Describe the main features of the measure/initiative:
Cultural Accessibility Guide for everyone “Kaunas for All” is the project developed by Kaunas – European Capital of Culture 2022 (“Kaunas 2022”), Designing Happiness programme in 2019. This edition of guidelines is the first of a kind for cultural organisations, facility managers and event organisers to make cultural objects and events more accessible for all groups of society as well as people with special needs in Lithuania. In 2018, public organisation “Kaunas 2022” became a member of Design for All Europe Network. This is the act of the organisation’s commitment to contribute to fostering a culture of accessibility and design for all. One of the main missions of the Designing Happiness programme is to foster design ideas for all. At its heart is the right adaptation of environment to the diversity of people. It is an intervention in the environment, products and services to ensure that everyone, regardless of their abilities, needs, culture, age or gender, can participate fully in a variety of social and cultural activities. Cultural Accessibility guide “Kaunas for All” is the first attempt in Lithuania to compile the most important grammar of accessibility culture, to define concepts, good practices, to put together tips and useful references. It is the first such toolkit for cultural organisations and operators that is open to wide public and well as seen as an open platform for further improvements. Why it is important? Because we all – temporarily or for a long time - face one or another barrier and only rarely we manage to avoid it. Society is ageing. Human cognitive or emotional disorders can be temporary or permanent, making it a serious problem in a daily life and old age. Accessibility promotes active aging and thus helps to reduce the burden of caring for older people in the society. According to sociologists, people with disabilities are not disabled by the existing scientific or psychological disorders, but by the social system of the state itself and the society in which they live. Public infrastructure operates according to the rules of non-disabled persons, according to which the disabled persons are not included in the social environment that is acceptable to healthy people. The term “accessibility” is often equated with disability, but in the field of culture and heritage, accessibility also means a situation in which the characteristics of any field can be accessed by all people without discrimination on grounds of sex, age, scientific status, etc. In other words, it is a situation where everyone can use infrastructure, services, equipment, goods and engage in activities independently, safely and conveniently. Cultural Accessibility Guide consists of theoretical and practical parts. The theoretical part defines the importance of accessibility, the notion of Design for All and Universal Design, describes the main steps to ensure accessible events emphasising communication, infrastructure, quality of different experiences (visual, acoustical, etc.) and accessibility services. Practical part consists of accessibility symbols and pictograms (over 30 sighs) designed by partnering design agency “Critical”. The created uniform system of signs and pictograms is open for everyone and is free to be downloaded and used by any private user or organisation for greater and better communication on accessibility to mark events and/or venues. There is a checklist prepared for cultural or other events’ organisers at the end of the Guide to ensure the smooth organisational process, organising accessible events and understanding the scope of preparational work to be done on the way. Cultural Accessibility Guide is seen as an open platform where cultural and other operators as well as individuals are invited to give their feedback, comments and work together to ensure a greater accessibility in the city.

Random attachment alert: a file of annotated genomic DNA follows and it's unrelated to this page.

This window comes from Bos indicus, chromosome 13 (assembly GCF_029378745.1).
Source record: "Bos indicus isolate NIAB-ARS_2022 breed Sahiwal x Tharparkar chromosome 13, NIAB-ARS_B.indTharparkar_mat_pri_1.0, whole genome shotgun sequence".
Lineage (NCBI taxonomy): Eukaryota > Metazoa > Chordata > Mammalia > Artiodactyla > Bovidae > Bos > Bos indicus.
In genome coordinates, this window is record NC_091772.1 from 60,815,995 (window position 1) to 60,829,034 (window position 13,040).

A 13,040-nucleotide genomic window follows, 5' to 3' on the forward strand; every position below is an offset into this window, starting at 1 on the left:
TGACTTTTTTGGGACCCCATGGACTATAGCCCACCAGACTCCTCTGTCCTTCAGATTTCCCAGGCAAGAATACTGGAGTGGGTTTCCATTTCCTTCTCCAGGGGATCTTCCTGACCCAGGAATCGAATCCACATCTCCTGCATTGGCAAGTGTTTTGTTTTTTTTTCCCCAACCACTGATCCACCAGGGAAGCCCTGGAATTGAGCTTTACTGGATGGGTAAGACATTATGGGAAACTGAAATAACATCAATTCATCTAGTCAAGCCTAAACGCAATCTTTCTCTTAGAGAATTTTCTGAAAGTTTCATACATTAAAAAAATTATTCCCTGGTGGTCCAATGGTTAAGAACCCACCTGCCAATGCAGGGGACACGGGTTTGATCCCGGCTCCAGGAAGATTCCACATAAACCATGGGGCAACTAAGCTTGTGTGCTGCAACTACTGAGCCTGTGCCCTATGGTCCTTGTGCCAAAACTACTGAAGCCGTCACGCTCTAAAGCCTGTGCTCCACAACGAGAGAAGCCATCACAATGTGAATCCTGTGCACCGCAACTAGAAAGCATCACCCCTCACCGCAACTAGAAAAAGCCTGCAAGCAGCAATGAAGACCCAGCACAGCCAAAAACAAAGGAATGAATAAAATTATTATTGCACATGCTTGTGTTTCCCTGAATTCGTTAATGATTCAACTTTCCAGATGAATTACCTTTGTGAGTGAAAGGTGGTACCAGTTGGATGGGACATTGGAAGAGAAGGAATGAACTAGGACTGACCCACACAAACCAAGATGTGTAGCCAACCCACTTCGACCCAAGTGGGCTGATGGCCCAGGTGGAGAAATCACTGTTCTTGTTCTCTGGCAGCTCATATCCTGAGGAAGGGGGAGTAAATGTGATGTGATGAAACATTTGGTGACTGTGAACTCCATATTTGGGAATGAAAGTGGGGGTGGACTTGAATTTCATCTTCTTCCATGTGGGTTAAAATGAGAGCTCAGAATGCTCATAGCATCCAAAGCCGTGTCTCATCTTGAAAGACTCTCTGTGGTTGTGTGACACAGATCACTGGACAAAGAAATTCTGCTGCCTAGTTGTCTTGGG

What are the results achieved so far through the implementation of the measure/initiative?:
Cultural Accessibility Guide “Kaunas for All” was presented to local community of cultural operators and the Ministry of Culture at the end of 2019. It is worth to notice that the Guide is part of our wide communication campaign and among other projects dedicated to promoting accessibility topic to wider audience. In 2019, we invited Kaunas community to celebrate the International Day of Happiness and dedicated it to the topic of accessibility: 160 events were organised in total, 36400 people participated, 130 organisations got involved with various activations and actions, more than 1.5 million people heard our message. In 2018-2019 Designing Happiness programme held 4 strategic design for all workshops collaborating with the experts of EIDD (Design for All Europe) network and international partners to broaden the notion of accessibility and introduce design for all ideas focusing on physical and mental accessibility: more than 6 organisations, over 50 professionals and community members got involved. We are more than happy to notice that our communication campaign incited broader discussion on accessibility among cultural operators and inspired a great number of new projects in Kaunas and across the country. To mention just a few of them that are being planned by our partners: Kaunas Chamber Theatre plans to adapt up to 25 performances adjusting them for all and for people with special needs (deaf, blind, foreigners, teenagers); Kaunas Pažaislis Music Festival plans to prepare outbound musical programme to be performed in retirement houses and/or hospitals specially designed for seniors who can’t go out for concerts; Historical Presidential Palace of the Republic of Lithuania in Kaunas plans to prepare 4 new guides for people with hearing and visual disabilities and in 4 foreign languages; Sugihara House Museum plans to create a new outdoor exposition for people with reduced mobility.